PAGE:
Choosing a multi-vitamin shouldn’t be an all-day chore. But if you’ve stood in front of the vitamin display at your local supermarket lately, you know how overwhelming just choosing a vitamin can be. Obviously, the best person to ask about any nutritional supplement is your doctor and if you have any health concerns, talking to a qualified medical professional is vital. But if you’re looking for a supplement to “fill in the gaps”, here are my suggestions for choosing a good multi-vitamin.
Name Brand Vitamins vs. Generics
Generally, I like to stay with name-brands. Generics are often a bit cheaper than name brands but sometimes that difference is made up in lower-quality ingredients. A study released in January 2007 and done by ConsumerLab.com found that half the vitamins they tested failed quality tests. Some of the failed brands contained too little of some vitamins while others, including one marketed specifically for children, contained well over the RDA for some nutrients.
Another problem sometimes associated with off-brand supplements is that they take too long to break down. In the study by ConsumerLab.com, researchers found at least 2 brands that took so long to break down that they could pass completely through your digestive system without delivering the nutrients they claim to contain.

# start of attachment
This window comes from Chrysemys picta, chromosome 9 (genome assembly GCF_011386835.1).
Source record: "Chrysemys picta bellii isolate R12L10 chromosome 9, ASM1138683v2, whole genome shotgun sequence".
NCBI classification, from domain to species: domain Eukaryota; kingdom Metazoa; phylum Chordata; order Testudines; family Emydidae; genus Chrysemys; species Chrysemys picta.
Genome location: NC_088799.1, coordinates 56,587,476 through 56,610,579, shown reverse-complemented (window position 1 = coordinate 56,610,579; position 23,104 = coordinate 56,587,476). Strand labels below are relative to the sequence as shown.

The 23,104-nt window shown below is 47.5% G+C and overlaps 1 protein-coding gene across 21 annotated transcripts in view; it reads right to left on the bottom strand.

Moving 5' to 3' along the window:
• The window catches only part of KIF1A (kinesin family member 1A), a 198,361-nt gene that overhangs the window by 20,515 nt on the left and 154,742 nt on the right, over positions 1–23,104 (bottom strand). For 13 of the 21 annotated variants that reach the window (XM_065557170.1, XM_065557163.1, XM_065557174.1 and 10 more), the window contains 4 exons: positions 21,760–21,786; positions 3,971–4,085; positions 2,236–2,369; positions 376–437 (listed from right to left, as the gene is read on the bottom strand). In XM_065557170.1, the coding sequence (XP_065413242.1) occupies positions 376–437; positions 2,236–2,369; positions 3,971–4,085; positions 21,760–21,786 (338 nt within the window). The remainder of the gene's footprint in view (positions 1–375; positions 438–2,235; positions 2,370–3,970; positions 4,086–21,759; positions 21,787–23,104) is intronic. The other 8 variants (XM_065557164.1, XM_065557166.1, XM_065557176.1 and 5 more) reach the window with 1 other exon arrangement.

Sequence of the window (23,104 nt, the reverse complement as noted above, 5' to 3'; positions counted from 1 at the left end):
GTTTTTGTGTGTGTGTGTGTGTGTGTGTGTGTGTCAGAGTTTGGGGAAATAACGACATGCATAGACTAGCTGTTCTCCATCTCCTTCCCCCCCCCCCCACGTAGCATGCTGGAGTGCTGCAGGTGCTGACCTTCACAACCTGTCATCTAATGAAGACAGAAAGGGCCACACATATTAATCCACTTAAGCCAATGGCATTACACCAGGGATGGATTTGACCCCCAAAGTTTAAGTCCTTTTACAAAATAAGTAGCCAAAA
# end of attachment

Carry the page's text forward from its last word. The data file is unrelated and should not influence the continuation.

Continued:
Staying with a name brand doesn’t automatically guarantee a better product but many of the best-performing supplements are name brands with proven track records.
What About “Specialty” Vitamins?
One of the hottest trends in supplements is what marketers refer to as “specialty” vitamins. Just a quick look at the vitamin aisle will demonstrate this trend. There are vitamins for men, vitamins for seniors, vitamins for “active” people–you name it. There’s nothing really wrong with taking a specialty vitamin but you may find that the difference has more to do with marketing than nutrition.
Are Mega-Vitamins Safe?
Unless your doctor specifically tells you otherwise, there’s no reason to take more than the recommended daily allowance, or RDA, of any vitamin or mineral. Taking significantly more than the RDA of any given vitamin can result in illness, permanent organ damage or even death.
Should You Take A Vitamin Every Day?
Ideally, multi-vitamins should be used as a fail-safe. In other words, you should work to get all the nutrition you need from the foods you eat. But if that’s not possible, a good multi-vitamin can certainly fill in the “gaps”. Taking a multi-vitamin at the same time every day can keep you in a routine that easy to follow but unless your doctor advises you otherwise, you’re probably perfectly fine skipping a day here and there.
Vitamins For Special Needs
It wasn’t so long ago that finding vitamins without dyes, gluten or other potential allergens meant special-ordering your supplements from a pharmacist. Today, dye-free, gluten-free supplements are fast becoming mainstream. If your doctor has advised you to avoid certain ingredients, ask him for a recommendation. Or talk to your pharmacist.
Remember, only your doctor is qualified to give you medical advice. If you have any questions about supplements like multi-vitamins, ask your primary care provider for information tailored for your specific health needs.